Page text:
Houston scammer sentenced to 28 years in prison after stealing $260,000 from man with autism

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Monday, January 30, 2023
4 of 6 suspects charged in wobbly wheel scam still on the run
PREVIOUS VIDEO: Back in 2021, Paul Yonko waved a man down, telling him he had a damaged car part. He ultimately scammed the man into paying Tonko hundreds of dollars for allegedly fixing the car.

HOUSTON, Texas (KTRK) -- A Houston con artist was sentenced to 28 years in prison for scamming hundreds of thousands of dollars from a 68-year-old man with autism, Harris County District Attorney Kim Ogg announced.

The video above is from a previous related story on a separate "wobbly wheel" scam.

Paul Yonko, 39, was convicted of engaging in organized criminal activity following a three-day trial. After hearing testimony about his criminal past in the punishment phase, jurors gave him a sentence of 28 years, officials said.

"This is a career con artist who stole money from a senior citizen with a disability, and the law allows jurors to look at the totality of his scams and sentence him for everything he did," Ogg said. "We are grateful to the jury for sending him to prison and, according to the law, he will have to serve at least half of his sentence before he is eligible for parole."

ORIGINAL REPORT: Man wanted for stealing hundreds of dollars from man in fake car repair in Harris County

The DA's office said Yonko and some of his extended family members, who have criminal records as scammers, spent three months in early 2022 swindling the 68-year-old victim, a retired man with an advanced degree in mathematics. The victim, who is diagnosed with Asperger's syndrome, which is on the autism spectrum, is described as socially awkward and reportedly thought the family had befriended him, according to Ogg.

Yonko and two women reportedly first approached the victim at a grocery store and said he wanted to help by fixing a dent in the victim's car for $150.

Authorities said after the victim agreed to have him come to his house in Bellaire and work on it, Yonko and another man showed up in a white Cadillac and pretended to make friends with the victim.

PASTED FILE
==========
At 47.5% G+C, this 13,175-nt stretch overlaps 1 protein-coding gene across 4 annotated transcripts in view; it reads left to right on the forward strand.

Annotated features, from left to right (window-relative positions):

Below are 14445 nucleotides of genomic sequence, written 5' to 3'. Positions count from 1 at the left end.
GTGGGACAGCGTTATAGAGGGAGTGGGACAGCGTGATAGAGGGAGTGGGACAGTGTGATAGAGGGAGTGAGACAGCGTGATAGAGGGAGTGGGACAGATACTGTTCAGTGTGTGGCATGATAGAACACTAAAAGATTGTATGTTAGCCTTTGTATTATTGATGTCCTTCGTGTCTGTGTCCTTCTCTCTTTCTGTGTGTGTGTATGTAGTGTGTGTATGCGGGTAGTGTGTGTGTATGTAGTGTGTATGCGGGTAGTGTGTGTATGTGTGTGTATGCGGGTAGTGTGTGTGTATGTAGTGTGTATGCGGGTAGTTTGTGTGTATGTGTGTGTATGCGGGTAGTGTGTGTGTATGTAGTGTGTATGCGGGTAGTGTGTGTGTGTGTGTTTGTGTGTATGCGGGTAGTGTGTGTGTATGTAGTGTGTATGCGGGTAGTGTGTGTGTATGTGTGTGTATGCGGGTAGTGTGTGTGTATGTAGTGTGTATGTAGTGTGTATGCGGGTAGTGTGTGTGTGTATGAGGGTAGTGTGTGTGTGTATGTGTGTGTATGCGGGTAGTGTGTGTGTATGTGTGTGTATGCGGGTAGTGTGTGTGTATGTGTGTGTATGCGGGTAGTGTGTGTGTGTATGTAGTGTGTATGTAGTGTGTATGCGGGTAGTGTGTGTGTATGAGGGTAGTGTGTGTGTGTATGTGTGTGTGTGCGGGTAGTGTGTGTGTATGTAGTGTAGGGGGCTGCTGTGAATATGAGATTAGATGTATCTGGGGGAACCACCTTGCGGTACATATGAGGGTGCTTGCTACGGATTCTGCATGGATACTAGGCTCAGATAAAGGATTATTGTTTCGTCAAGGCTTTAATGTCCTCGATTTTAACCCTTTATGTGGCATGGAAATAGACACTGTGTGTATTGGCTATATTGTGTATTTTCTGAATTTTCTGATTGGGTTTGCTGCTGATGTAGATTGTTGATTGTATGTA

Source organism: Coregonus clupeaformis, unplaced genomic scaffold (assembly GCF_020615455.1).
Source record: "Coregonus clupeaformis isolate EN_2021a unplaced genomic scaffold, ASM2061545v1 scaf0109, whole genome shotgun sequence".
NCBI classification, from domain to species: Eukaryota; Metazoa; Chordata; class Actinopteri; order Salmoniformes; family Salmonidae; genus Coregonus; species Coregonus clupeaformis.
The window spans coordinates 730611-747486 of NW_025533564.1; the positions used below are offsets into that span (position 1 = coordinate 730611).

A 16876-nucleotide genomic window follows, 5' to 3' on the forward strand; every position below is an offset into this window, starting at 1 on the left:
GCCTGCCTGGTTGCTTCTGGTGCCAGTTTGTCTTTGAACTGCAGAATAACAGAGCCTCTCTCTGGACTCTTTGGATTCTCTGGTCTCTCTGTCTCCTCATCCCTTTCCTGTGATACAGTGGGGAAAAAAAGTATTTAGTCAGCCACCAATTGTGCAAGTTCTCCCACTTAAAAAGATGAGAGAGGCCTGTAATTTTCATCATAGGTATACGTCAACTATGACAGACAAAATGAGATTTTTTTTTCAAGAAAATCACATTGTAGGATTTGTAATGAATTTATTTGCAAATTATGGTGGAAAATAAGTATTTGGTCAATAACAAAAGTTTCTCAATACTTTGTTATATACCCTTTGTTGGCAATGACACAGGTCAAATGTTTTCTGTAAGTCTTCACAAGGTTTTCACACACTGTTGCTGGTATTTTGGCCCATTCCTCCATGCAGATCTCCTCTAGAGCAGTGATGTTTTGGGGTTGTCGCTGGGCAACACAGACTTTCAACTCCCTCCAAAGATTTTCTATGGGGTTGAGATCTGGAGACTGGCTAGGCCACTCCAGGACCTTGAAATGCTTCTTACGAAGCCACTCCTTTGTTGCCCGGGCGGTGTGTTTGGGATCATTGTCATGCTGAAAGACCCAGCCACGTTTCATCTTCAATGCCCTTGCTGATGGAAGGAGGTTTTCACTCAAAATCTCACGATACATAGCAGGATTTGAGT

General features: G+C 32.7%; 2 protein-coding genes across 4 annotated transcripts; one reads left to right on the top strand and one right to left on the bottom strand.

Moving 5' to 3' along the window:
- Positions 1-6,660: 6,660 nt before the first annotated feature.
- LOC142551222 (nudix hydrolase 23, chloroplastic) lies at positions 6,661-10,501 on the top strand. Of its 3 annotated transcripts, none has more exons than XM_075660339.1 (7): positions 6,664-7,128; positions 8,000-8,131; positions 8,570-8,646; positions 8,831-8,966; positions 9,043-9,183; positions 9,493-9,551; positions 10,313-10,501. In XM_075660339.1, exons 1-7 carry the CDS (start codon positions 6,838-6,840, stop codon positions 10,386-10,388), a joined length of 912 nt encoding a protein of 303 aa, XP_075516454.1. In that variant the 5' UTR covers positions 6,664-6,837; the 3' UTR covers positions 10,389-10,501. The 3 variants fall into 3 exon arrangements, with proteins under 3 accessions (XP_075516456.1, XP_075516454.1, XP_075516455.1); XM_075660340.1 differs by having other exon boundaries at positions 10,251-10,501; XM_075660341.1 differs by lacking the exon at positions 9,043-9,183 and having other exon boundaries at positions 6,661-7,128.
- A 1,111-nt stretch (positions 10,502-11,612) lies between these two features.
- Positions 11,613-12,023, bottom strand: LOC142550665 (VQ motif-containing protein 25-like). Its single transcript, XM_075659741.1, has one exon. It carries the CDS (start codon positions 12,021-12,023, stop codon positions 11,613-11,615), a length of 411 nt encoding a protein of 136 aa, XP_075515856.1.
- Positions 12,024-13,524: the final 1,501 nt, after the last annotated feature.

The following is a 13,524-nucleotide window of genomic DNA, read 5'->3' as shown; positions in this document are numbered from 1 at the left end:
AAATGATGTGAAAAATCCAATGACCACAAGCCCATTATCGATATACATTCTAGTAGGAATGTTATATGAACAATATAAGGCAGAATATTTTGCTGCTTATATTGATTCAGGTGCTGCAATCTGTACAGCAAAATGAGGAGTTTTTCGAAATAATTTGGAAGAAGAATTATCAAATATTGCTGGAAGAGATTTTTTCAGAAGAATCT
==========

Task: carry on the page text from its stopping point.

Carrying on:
Yonko allegedly promised to fix the dent without charging for labor but said he needed to be reimbursed for parts. After working on the car for several days and never fixing it, Yonko said the parts cost $750.

As time passed, he allegedly told the victim several hard-luck stories, including that his car had been repossessed, and asked for thousands of dollars and more than $20,000 in gift cards, saying he would pay him back.

Eventually, officials said the victim tried to help his new "friend" buy a car, but Yonko took the money and did not purchase any vehicle. Meanwhile, Yonko told the victim he was about to receive $1.2 million in life insurance money, as his aunt had died, making the victim believe he was about to get his money back.

Yonko finally persuaded the victim to go to a car dealership and buy a GMC Sierra Denali with a loan totaling more than $93,000. Yonko promised he would make the payments, but days later, he was waving a gun around at people in a parking lot, officials said.

When police arrived, Yonko reportedly led them on a chase until he crashed the truck. He was arrested with two pistols, a crack pipe, and multiple stolen credit cards.

According to the DA's office, jail call recordings were played for the jurors and revealed Yonko bragging that he had taken more than $200,000 from the victim and urged his family members to keep collecting money.

After investigators heard the recorded calls, they pieced together what was happening and told the victim to stop giving the con artists money.

Officials said none of the money was recorded, and the cases against the four other people involved are pending.

"Yonko and extended family are convincing at what they do. We presented evidence they've stolen from people as old as 80 and as young as 17, and they do not care who they take advantage of," Assistant District Attorney Sheila Hansel said.

Hansel noted that Yonko and other family members had previously been arrested for their involvement in "wobbly wheel" scams, in which they stop drivers by lying that something is wrong with one of their wheels and defraud them of hundreds and even thousands of dollars.

RELATED: Wobbly wheel scam hits 50 victims in SW Houston: Police

"The community needs to be aware that these scammers approach people like they are trying to help, but people need to stay away from them," Hansel said. "Do not engage with people who claim they are doing car repairs in a parking lot for cash."